Ubisoft’s Head of Film and Television Jason Altman – himself a game producer for 15 years – approached McElhenny with the idea for Mythic Quest, and convinced him after a trip to Ubisoft Montreal. From there, it was about making a show that felt real – but not surreal. “We wanted to make sure that we knew how to balance authenticity and acceptability,” he says. “I put on my old game producer hat and I was there to really help them understand all those different roles and who those people are and how games get made.”

Altman and Ubisoft’s work on the show didn’t stop there. Not only did they want to make the writing feel real, but also made the fictional game within the show a reality. “To do that, we worked with Red Storm, our internal dev studios,” Altman says. “We worked with a real dev team to make a fake game that looks and feels like a real game for a TV show.” 

Creating that “fake” game provided a new challenge for Red Storm, as it was developed for comedic purposes while also needing to be a playable sandbox. The result is a game that has World of Warcraft elements, comically bright blood spatters, and a diving mechanic straight out of Assassin’s Creed.

Of course, this wouldn’t be a show about the industry without a few other games making cameo appearances. Ubisoft didn’t prevent the team from broaching other studios to include their content – and if you look closely, you might catch a glimpse of your favorite games. And ultimately, that’s what Mythic Quest is: a homage to the gaming industry that also serves as a hilarious, constructive criticism of it. The show’s not as cruel as Sunny, nor as cartoonish, but it’s sincere, realistic, and easily replayable – I mean rewatchable.

GamesRadar+’s quick question for the Mythic Quest team: what’s the first game you fell in love with?

(Image credit: Apple)

Rob McElhenny: Is it okay if I have three answers? First, original Legend of Zelda. I’m much older than you, but that game, when it came out – I didn’t have Nintendo but my neighbor did – I’d be in school and I’d be consumed with it. It really transplanted you into a different world, and that was the first time that I ever really felt anything like that.

Second, Skyrim. Just in terms of the expanse of the world and the freedom to do whatever you want, and to not be set into a fixed narrative, you could literally create whatever experience you want. The fact that the graphical interface was lacking, even compared to the games that were coming out then because of the immensity of the world, and they were like, “Look, at the end of the day players aren’t gonna necessarily care about it being perfect because of the immensity of the world.” And they were damn right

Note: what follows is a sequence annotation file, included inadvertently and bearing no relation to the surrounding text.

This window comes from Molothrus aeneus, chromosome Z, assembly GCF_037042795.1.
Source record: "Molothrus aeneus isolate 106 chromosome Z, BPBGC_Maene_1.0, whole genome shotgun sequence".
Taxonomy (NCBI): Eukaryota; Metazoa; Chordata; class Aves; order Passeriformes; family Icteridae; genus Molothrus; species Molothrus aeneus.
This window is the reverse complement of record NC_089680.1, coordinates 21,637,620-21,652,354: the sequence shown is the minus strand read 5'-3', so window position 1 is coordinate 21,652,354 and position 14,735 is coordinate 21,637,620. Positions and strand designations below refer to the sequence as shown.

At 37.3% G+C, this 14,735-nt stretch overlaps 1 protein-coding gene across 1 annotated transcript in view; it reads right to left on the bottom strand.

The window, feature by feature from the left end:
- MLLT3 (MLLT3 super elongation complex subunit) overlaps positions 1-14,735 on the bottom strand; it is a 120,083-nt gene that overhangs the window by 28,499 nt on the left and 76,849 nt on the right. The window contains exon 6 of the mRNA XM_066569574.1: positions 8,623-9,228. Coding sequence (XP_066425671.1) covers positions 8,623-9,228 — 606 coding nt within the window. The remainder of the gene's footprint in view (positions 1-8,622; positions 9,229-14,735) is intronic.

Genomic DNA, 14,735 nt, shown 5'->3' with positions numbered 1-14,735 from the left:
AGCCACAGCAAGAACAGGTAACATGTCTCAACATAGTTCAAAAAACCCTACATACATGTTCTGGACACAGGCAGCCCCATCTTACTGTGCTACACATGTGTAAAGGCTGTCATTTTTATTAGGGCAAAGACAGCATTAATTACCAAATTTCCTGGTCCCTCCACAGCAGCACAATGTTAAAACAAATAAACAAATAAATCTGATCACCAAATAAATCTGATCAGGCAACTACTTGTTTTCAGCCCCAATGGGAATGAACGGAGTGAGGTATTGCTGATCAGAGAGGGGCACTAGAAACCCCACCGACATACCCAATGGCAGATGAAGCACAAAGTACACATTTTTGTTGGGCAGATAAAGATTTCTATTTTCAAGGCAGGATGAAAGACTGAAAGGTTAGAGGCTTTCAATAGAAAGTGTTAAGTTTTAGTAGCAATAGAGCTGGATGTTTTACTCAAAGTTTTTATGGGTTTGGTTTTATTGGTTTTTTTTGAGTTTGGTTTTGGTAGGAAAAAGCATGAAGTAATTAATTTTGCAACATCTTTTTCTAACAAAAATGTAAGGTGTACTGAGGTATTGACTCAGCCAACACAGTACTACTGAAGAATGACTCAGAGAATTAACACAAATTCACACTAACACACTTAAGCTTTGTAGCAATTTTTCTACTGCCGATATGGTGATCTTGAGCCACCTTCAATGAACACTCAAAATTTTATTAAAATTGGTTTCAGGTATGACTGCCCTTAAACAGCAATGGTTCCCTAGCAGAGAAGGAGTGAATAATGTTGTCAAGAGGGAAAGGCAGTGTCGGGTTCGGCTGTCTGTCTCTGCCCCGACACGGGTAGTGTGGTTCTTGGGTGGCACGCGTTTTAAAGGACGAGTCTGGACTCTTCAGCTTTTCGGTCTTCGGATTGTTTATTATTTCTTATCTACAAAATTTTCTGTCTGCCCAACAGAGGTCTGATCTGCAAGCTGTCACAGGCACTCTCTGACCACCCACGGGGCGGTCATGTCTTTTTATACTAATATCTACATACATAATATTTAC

Third, The Last of Us. That was the first time I had a truly emotional connection to the story. There’s something about Last of Us, where you are at the edge of your seat and you don’t know how it’s gonna end, and you want to know desperately, like a movie. I’ve never experienced that before.

Megan Ganz: Ocarina of Time. That was my favorite. I loved N64. Goldeneye also. I didn’t really make the jump from that controller to the two joystick controller. But now I’m getting back into it because I can say that it’s research. I recently played LA Noire with my husband which was really fun and appealed to my detective-loving side. 

Ashly Burch: I think mine is Harvest Moon 64. I was an anxious kid… I’m still an anxious kid. I’m an anxious adult. When I was a kid my anxiety was pretty bad and so the only thing that would calm me down is that I would come home and play Harvest Moon 64. And now I’m doing that with Stardew Valley, kind of. It’s almost meditative, that repetitive day in and day out. I mean, you’re basically doing chores, but there’s something about it when it’s in a game context that’s really fun. And the game that inspired me to become a voice actor was Metal Gear Solid. You said one and I picked two, I cheated.

Jason Altman: Legend of Zelda. That was really the first one that took me. And that kind of set me up as a lifelong RPG gamer.

Danielle Kreinik: I was a big Sim City fan and then moved to The Sims where it was like an addiction in college. It’s my most favorite game in the entire world, I have it on my phone (laughs). 

For more stuff to binge, check out the best new TV shows coming your way in 2020 and beyond (opens in new tab)